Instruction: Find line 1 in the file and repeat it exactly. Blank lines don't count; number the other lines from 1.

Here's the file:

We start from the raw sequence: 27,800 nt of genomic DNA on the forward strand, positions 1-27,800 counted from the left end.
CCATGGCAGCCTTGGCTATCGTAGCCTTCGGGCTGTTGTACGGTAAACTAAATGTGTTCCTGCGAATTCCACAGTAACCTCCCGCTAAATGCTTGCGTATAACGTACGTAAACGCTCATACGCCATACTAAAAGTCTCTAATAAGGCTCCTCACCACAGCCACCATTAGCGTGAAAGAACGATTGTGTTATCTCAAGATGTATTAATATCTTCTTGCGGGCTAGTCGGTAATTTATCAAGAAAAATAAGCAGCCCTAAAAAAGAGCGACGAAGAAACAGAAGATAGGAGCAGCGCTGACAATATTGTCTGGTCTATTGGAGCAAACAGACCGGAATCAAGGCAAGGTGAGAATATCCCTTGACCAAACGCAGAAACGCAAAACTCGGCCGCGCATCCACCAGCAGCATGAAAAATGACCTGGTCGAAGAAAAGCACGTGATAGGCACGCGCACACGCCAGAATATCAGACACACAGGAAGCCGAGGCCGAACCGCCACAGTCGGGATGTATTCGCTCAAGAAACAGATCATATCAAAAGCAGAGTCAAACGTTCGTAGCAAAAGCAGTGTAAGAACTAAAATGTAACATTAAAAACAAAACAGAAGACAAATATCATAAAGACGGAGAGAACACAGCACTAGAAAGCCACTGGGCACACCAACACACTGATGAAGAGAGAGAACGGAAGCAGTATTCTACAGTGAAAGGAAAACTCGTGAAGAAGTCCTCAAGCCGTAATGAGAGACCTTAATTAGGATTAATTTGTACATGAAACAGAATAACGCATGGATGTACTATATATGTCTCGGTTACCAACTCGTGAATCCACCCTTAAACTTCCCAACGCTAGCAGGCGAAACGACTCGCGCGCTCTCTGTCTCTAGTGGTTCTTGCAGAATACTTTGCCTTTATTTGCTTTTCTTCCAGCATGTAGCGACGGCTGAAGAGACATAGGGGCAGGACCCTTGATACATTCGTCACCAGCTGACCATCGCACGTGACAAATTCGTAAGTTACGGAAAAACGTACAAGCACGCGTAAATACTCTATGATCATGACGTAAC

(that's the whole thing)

We start from the raw sequence: 27,800 nt of genomic DNA on the forward strand, positions 1-27,800 counted from the left end.